I have a Leatherman OHT multi-tool (here’s the review), and it’s a fantastic multi-tool. The quick-access pliers are incredibly useful, and make this one of my favorite multi-tools ever.
Its pivots are adjustable, and this is a good thing but also a downside.
I’ve been using my OHT’s pliers very regularly, but the knives haven’t seen lot of use, until recently. Both main knives are difficult to close. Instead of sliding back into the handle, their liner locks push them outwards a little bit, and into the side handle scales.
I haven’t unpacked my other multi-tools yet, and only put 2 utility knives into my easy-access tool box. So that means my OHT has been somewhat of a workhorse.
I don’t remember the knives being sprung out when trying to close them. It’s so bizarre. But then I had a hunch and squeezed the pivot, and there was quite a bit of play – enough to allow the force of the liner lock springs to put the knives outside their normal range of travel.
Some adjustment with a tamper-resistant Torx T10 screwdriver, and the knife should be back to normal.
It’s great that the OHT allows for adjustments and user maintenance. I generally like tools that are user-serviceable, as this often means you can adjust them to suit personal preferences, or maintain them for longer life.
But if something is adjustable, or user maintainable, there’s the potential for something to work loose.
I didn’t expect the knife pivots of my OHT to work themselves a little loose, but thankfully it should be an easy fix. Since I bought my OHT when they first came out, maybe later models have better thread locking.
If my OHT had fixed pivots, maybe they wouldn’t have loosened up. But if they had fixed pivots that loosened up, I would have no choice but to rely on Leatherman’s warranty service to get the tool back in working order.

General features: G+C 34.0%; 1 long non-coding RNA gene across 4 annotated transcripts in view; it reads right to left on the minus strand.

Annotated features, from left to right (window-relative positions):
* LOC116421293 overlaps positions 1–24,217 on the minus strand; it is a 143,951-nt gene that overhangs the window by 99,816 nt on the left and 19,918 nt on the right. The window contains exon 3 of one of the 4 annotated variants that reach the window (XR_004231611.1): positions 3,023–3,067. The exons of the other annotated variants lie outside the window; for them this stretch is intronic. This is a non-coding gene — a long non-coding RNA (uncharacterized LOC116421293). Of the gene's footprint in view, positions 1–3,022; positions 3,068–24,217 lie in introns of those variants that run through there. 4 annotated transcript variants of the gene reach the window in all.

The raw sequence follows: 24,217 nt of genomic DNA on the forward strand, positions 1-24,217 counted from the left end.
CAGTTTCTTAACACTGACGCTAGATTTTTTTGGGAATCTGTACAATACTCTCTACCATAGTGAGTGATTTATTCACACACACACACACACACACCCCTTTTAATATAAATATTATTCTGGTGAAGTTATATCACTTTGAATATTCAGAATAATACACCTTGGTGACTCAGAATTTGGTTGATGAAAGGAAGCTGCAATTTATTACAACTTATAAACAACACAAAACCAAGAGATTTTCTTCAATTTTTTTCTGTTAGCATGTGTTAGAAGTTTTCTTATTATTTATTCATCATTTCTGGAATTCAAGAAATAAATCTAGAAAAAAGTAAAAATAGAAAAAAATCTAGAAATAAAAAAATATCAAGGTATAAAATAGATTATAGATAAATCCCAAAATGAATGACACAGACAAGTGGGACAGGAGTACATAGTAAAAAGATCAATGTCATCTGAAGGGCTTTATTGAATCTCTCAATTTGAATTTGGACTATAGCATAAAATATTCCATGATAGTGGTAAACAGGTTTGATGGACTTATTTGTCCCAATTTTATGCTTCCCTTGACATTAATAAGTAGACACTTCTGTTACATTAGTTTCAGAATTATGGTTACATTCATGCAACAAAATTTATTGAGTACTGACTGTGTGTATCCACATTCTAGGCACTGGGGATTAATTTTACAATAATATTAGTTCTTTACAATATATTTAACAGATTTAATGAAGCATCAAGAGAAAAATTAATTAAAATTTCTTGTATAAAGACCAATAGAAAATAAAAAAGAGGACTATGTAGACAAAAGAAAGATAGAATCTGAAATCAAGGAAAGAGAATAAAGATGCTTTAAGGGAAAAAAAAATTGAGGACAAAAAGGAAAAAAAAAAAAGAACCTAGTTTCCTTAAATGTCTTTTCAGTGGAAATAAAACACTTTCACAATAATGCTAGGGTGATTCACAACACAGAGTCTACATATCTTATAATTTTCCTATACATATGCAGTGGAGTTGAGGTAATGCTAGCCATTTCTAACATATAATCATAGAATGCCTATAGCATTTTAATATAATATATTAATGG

Speaking about Leatherman, I do like their multi-tools that have user-replaceable hard wire cutters. Because of the knowledge I can easily replace heavily worn or ruined cutter blades, I use them more, and in situations I wouldn’t want to risk ruining non-replaceable hard wire cutter blades.
I think this is the first hesitation I have ever had about user-serviceable hand tools.
Tools like Milwaukee’s heavy duty scissors,
Correction: these scissors don’t have a user-removable pivot.
and Wilde’s flush joint pliers are two other examples that quickly came to mind.
Is this something that matters to you when shopping for things like pliers, hammers, shears, and other types of tools that might offer user-accessible adjustability or maintenance options?
Generally, I think that having the option to adjust or maintain hand tools is a good thing, and don’t really see any downsides. I started writing this post thinking that my OHT’s self-loosened pivot is a downside to its adjustability, but part of that is frustration at not knowing where my tamper resistant T10 screwdriver is.
Quite frankly, I do wish that more tools were adjustable or user-serviceable. It would make more tools repairable, rather than replaceable.